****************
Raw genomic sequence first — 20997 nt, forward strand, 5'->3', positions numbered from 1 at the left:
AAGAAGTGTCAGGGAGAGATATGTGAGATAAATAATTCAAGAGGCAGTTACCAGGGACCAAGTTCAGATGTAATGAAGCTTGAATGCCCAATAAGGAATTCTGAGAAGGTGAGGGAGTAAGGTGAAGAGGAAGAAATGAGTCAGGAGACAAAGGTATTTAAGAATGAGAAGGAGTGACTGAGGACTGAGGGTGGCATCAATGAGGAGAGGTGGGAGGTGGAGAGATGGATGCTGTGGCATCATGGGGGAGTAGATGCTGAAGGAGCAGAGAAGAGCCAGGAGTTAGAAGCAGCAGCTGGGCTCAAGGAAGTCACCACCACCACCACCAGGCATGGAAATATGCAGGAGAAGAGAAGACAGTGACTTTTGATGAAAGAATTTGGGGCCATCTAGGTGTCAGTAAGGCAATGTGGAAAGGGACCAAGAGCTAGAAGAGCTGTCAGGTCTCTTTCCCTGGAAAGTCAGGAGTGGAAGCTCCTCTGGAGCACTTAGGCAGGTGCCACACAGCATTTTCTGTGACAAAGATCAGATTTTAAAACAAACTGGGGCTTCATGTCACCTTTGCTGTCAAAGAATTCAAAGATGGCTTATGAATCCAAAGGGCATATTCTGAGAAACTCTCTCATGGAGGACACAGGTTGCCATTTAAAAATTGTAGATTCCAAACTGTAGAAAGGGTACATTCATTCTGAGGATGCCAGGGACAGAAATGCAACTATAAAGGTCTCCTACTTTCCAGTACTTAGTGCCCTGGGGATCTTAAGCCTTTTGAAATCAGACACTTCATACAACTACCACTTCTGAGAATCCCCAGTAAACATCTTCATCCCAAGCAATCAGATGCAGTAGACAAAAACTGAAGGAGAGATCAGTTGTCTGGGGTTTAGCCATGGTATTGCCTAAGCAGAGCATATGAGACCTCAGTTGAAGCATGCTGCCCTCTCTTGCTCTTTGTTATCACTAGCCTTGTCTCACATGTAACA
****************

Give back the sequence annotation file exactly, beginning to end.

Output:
Raw genomic sequence first — 20997 nt, forward strand, 5'->3', positions numbered from 1 at the left:
AAGAAGTGTCAGGGAGAGATATGTGAGATAAATAATTCAAGAGGCAGTTACCAGGGACCAAGTTCAGATGTAATGAAGCTTGAATGCCCAATAAGGAATTCTGAGAAGGTGAGGGAGTAAGGTGAAGAGGAAGAAATGAGTCAGGAGACAAAGGTATTTAAGAATGAGAAGGAGTGACTGAGGACTGAGGGTGGCATCAATGAGGAGAGGTGGGAGGTGGAGAGATGGATGCTGTGGCATCATGGGGGAGTAGATGCTGAAGGAGCAGAGAAGAGCCAGGAGTTAGAAGCAGCAGCTGGGCTCAAGGAAGTCACCACCACCACCACCAGGCATGGAAATATGCAGGAGAAGAGAAGACAGTGACTTTTGATGAAAGAATTTGGGGCCATCTAGGTGTCAGTAAGGCAATGTGGAAAGGGACCAAGAGCTAGAAGAGCTGTCAGGTCTCTTTCCCTGGAAAGTCAGGAGTGGAAGCTCCTCTGGAGCACTTAGGCAGGTGCCACACAGCATTTTCTGTGACAAAGATCAGATTTTAAAACAAACTGGGGCTTCATGTCACCTTTGCTGTCAAAGAATTCAAAGATGGCTTATGAATCCAAAGGGCATATTCTGAGAAACTCTCTCATGGAGGACACAGGTTGCCATTTAAAAATTGTAGATTCCAAACTGTAGAAAGGGTACATTCATTCTGAGGATGCCAGGGACAGAAATGCAACTATAAAGGTCTCCTACTTTCCAGTACTTAGTGCCCTGGGGATCTTAAGCCTTTTGAAATCAGACACTTCATACAACTACCACTTCTGAGAATCCCCAGTAAACATCTTCATCCCAAGCAATCAGATGCAGTAGACAAAAACTGAAGGAGAGATCAGTTGTCTGGGGTTTAGCCATGGTATTGCCTAAGCAGAGCATATGAGACCTCAGTTGAAGCATGCTGCCCTCTCTTGCTCTTTGTTATCACTAGCCTTGTCTCACATGTAACA